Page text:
An economy in ruins
More than five years of armed conflict has had a catastrophic impact on the Syrian economy. National GDP has plummeted to less than 50% of pre-conflict output, and according to recent figures, the total economic loss to date amounts to 275 billion USD – around five times the 2010 GDP. And as violence continues in several parts of the country, especially in the pre-conflict commercial powerhouse of Aleppo, Syria’s economic downfall can be expected to continue.
The extreme damage to the economy owes to a combination of a 25% drop in overall population, the displacement of half of all Syrians, a steep drop in economic activity, capital flight, massive destruction of infrastructure and productive capacity, as well as the loss of 25 million school years for Syria’s children, which will reduce labor productivity for the coming generation. Furthermore, large segments of the Syrian business elite that initially remained confident in the future of the country have lost faith and divested their assets and relocated to neighboring countries.
Such an economic impact is not only affecting the Syrian population at present, but will be felt for decades, if not generations. If the war ended this year, it would take 10-15 years before Syria’s per capita GDP would return to pre-conflict levels. And as the violence is expected to continue well into the future, total long-term economic costs could reach up to 1 trillion USD – nearly 20 times the 2010 GDP.
One vital economic sector that has been hit extremely hard is the agricultural sector. Fighting has destroyed irrigation systems and other infrastructure, depleted water supplies, ruined soil conditions, obstructed trade and caused massive displacement of the farming population. This came on top of Syria suffering yet another drought with cumulative rainfall in 2013-14 being less than half of long-term average. As a result, Syria’s wheat production has dropped 30% compared to pre-conflict levels and made the country highly dependent on cereal imports to mitigate growing food insecurity.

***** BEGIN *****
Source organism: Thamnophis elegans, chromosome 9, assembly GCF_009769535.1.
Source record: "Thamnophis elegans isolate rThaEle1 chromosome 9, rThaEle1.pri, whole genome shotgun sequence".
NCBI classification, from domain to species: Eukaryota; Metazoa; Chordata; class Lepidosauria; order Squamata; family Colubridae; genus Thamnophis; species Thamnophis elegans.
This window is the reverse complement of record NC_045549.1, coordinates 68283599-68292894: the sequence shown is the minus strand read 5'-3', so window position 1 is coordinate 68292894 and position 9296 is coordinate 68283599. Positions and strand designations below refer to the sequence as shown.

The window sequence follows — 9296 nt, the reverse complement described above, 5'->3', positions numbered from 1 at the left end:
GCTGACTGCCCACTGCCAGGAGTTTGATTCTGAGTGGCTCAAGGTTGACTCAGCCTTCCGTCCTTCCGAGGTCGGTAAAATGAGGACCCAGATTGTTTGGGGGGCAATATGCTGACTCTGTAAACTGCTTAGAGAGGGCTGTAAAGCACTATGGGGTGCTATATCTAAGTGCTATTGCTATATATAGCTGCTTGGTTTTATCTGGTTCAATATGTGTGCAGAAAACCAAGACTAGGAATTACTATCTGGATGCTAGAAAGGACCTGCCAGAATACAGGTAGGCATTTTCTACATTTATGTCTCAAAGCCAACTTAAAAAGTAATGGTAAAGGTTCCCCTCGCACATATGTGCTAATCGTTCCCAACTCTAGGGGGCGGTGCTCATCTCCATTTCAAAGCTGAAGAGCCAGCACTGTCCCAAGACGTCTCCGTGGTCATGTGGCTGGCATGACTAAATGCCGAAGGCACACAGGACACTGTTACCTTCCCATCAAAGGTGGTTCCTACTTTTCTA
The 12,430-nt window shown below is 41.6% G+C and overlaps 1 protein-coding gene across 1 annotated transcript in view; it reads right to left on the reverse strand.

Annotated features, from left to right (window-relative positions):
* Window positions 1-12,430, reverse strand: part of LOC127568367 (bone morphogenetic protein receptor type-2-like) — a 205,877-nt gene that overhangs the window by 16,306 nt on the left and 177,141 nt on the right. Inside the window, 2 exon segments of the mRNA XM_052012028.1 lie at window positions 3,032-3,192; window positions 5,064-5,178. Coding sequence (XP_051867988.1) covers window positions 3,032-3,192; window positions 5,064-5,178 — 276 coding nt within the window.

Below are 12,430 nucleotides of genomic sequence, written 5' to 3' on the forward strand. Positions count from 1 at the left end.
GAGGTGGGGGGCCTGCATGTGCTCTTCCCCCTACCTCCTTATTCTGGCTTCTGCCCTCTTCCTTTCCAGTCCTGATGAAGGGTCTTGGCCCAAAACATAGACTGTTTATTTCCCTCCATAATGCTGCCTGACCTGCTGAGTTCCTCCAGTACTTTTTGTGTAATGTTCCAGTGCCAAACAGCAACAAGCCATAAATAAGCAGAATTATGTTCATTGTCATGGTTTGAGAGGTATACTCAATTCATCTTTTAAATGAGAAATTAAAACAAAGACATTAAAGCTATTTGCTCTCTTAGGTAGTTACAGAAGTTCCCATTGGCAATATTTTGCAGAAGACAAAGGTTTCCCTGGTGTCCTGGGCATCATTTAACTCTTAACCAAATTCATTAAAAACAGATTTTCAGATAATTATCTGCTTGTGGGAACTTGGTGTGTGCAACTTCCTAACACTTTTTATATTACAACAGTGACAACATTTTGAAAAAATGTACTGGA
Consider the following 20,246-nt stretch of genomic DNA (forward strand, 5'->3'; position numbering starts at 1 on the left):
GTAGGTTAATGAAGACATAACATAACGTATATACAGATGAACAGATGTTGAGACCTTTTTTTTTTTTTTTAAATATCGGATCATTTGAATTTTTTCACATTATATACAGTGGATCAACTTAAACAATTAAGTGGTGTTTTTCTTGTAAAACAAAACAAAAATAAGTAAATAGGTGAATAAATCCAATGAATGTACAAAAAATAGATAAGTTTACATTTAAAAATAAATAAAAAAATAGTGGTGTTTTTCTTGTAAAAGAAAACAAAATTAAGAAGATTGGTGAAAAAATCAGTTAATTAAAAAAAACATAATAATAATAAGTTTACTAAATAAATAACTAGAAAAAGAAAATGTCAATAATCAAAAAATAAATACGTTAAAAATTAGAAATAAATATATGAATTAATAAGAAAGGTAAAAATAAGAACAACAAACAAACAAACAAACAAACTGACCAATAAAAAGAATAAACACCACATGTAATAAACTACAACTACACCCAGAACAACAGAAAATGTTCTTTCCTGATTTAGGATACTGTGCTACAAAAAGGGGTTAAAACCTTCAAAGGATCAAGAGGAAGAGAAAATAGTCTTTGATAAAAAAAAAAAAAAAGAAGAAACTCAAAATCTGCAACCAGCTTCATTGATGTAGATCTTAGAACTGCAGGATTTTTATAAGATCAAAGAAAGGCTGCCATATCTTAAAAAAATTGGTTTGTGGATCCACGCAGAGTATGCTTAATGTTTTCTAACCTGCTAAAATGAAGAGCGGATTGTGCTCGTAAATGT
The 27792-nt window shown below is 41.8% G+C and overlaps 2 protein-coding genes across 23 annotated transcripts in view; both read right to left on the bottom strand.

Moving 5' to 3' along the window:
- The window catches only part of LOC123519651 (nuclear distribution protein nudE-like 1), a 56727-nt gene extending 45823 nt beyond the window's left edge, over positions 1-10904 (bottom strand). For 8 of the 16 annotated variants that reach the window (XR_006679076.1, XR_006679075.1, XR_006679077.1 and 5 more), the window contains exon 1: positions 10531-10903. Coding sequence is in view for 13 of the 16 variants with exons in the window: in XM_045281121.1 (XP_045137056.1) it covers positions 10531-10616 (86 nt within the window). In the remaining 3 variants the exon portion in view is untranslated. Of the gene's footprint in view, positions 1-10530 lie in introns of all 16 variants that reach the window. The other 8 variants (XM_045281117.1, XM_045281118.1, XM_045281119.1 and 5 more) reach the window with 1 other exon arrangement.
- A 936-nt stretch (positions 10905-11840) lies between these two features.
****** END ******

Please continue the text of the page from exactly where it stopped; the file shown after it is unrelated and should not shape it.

There is however some positive news for Syria’s agricultural sector. Among them is a program recently adopted by newly-appointed Prime Minister Imad Khamis’ government prudently designed to support the agricultural production. This includes government donations for home agriculture and measures to facilitate domestic food production in addition to potential micro-loans for rural women to further revive the sector and catalyse local growth.
Another extremely important sector for the Syrian economy is that of hydrocarbons. In 2011 Syria’s oil production stood at 400,000 barrels per day but due to heavy fighting over territorial control with oil fields this has now dropped to a daily production of only 15,000-25,000 barrels, with a substantial part extracted and sold by various armed non-state groups. The Syrian army and its allies are however currently seeking to regain full control of the country’s hydrocarbon resources and the associated infrastructure, especially in central Syria.
In eastern Hama governorate, pro-government forces backed by Russian airstrikes in late July took control over parts of a key oil pipeline east of Salamiyah. North-east of Palmyra in Homs governorate, fighting is taking place around the gas facilities of Arak while airstrikes regularly target the IS-held oil town of Sukhna.
At the Mahr and Jazal oil fields and Shaer gas fields north-west of Palmyra, pro-government ground forces backed by airstrikes are additionally fighting off IS militants in order to increase the daily production. While these efforts will likely only have a minor short-term economic impact, they could prove crucial in the long-term goal of restarting the country’s oil production and benefiting the overall Syrian economy.
A helping hand
Since the Russian military intervention in September 2015, the battle fortunes of Bashar al-Assad’s government have seen a significant reversal. This has brought relative stability to many government-controlled parts of the country and has also allowed for initial steps of economic reconstruction, a process in which Assad’s foreign allies Russia and China are set to play a key role.